Monday, April 20, 2009

RSA Conference 2009: "Imagination is More Important than Knowledge" (Albert Einstein)

First page of Einstein's manuscript explaining general theory of relativity

CyBlog on the Road: RSA Conference, Monday, 4-20-09

The provocative words of Albert Einstein hung from a banner over the escalators that led down into RSA Conference 2009: "Imagination is more important than knowledge."

Of course, coming from Einstein, such a statement presupposes a strong, almost supernatural baseline of knowledge upon which to launch out into imagination.

And certainly, by "imagination" Einstein did not intend flight into self-indulgent fantasy; he meant to break through the limitations of the known and tap into the unknown to solve the problems of the known from the other side.

Well, bravo for RSA's choice of motto for its "Innovative Sandbox," which was the highlight of the first day of the 2009 conference.

"Innovative Sandbox" was billed as a "half-day, interactive workshop program" through which attendees could "explore and shape technologies that promise to transform the information security industry." It featured brainstorming sessions, complete with whiteboards, facilitated by industry luminaries, and a "Most Innovative Company" contest presided over by an expert panel.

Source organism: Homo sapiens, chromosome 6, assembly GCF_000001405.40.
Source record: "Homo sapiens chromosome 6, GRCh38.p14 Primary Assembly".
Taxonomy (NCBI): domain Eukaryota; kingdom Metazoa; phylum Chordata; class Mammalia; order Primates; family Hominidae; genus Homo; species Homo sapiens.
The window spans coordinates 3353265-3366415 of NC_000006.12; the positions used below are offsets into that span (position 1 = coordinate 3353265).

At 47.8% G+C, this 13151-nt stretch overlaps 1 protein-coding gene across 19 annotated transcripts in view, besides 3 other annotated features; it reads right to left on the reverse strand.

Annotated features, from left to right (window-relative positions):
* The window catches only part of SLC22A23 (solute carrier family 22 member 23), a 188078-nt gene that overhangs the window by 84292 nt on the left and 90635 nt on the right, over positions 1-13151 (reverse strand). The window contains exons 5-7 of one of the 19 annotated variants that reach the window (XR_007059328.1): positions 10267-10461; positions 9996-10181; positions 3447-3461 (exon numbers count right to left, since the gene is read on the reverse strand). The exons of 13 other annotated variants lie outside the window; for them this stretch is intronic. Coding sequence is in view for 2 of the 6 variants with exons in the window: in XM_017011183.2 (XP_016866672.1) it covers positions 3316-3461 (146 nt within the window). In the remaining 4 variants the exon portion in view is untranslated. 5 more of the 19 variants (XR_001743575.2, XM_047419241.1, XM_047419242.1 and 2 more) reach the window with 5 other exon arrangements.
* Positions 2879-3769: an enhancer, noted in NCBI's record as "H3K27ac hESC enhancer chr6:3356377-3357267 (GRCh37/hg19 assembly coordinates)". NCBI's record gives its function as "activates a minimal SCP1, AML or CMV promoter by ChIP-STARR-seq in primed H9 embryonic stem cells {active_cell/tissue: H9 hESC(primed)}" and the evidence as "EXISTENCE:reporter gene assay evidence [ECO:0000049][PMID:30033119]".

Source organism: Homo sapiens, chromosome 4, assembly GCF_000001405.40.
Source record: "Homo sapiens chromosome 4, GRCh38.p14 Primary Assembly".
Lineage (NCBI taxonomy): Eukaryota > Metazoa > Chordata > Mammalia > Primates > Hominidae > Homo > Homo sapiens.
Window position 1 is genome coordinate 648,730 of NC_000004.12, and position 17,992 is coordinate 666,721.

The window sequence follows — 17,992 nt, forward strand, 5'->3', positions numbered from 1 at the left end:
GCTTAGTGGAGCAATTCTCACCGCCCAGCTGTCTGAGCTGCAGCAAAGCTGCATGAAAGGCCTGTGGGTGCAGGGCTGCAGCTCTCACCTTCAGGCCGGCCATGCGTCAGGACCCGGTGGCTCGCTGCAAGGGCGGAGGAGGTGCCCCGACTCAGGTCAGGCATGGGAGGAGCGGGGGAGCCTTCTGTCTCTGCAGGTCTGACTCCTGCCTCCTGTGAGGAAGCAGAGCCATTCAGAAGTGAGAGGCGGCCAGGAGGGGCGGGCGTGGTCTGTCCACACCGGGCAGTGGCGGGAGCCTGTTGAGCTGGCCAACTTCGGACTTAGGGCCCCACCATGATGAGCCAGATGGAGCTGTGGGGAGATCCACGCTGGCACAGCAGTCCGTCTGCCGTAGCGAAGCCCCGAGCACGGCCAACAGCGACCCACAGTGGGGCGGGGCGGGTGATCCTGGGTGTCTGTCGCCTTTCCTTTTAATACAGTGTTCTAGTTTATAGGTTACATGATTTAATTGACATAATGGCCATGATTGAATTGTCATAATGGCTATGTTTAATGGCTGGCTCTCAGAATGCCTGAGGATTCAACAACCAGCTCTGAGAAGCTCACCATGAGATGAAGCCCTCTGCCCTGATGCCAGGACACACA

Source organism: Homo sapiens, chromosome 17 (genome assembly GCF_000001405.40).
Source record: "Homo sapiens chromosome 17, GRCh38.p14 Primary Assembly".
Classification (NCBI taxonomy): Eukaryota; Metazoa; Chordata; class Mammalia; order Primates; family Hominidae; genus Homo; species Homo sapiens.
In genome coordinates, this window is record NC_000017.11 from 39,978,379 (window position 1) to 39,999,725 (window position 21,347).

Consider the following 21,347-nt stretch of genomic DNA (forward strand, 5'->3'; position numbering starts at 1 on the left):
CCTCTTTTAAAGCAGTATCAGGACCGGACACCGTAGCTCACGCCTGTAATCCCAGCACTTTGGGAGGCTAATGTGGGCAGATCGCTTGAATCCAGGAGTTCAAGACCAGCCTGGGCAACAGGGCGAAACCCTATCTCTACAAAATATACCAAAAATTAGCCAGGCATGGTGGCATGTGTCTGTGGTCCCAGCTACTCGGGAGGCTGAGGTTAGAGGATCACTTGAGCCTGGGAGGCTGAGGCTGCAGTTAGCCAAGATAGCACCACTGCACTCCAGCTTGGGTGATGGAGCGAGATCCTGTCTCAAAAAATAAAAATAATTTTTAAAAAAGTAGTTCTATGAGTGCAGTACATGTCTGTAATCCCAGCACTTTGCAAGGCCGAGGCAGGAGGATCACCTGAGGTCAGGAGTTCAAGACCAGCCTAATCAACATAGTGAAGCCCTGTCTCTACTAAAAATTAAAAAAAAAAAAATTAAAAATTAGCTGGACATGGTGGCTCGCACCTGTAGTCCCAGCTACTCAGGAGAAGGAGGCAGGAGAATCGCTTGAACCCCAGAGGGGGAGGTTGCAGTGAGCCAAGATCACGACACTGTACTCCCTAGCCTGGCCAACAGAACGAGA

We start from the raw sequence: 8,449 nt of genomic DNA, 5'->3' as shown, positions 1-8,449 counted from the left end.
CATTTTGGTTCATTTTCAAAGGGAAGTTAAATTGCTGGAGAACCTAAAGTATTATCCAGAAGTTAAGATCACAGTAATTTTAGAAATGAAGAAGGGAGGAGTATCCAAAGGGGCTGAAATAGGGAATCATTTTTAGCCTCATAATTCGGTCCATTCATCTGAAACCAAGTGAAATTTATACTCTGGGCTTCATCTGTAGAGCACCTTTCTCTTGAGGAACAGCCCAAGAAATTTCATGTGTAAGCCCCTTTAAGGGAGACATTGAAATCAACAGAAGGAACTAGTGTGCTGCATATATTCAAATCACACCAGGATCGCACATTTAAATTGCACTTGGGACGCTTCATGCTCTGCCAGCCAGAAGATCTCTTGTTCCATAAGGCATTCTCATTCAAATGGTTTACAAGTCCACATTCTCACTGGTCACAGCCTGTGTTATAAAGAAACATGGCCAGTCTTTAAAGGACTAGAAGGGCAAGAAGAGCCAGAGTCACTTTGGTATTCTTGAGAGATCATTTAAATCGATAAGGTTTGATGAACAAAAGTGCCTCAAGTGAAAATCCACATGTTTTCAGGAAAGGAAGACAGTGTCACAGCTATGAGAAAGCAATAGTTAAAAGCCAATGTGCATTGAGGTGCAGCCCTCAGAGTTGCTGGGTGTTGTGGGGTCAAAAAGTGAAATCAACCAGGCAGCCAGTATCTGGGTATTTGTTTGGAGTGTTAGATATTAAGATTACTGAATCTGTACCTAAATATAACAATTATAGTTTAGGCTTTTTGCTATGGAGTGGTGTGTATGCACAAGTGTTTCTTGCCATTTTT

One intriguing Swedish start-up, BehavioSec offers what it calls the "first Continuous Authentication of end users through Behaviometrics (behavioral biometrics)." The product, Behavio, is based on a "innovative technology that exploits the user's unique behavior while using a keyboard and mouse to create a token that cannot be replicated."

But the winner of the competition (and my personal choice as well) was Alert Enterprise of Fremont, California. Using "graphical, geospatial monitoring, alerting, mitigation, multi-source analytics," etc., the Fremont, California-based start-up's two products, AlertAccess and AlertAction, are intended to address the dangerous gap between cyber security, physical security and control system security in the enterprise.

Considering that there will no doubt be a lot of mile-high talk about "the Cloud" over the next few days, bestowing an award -- this first evening of the conference -- on a product that deals with how the physical and cyber worlds interpenetrate and what that means to risk mitigation in both spheres was not only deserved but quite meaningful symbolically.

-- Richard Power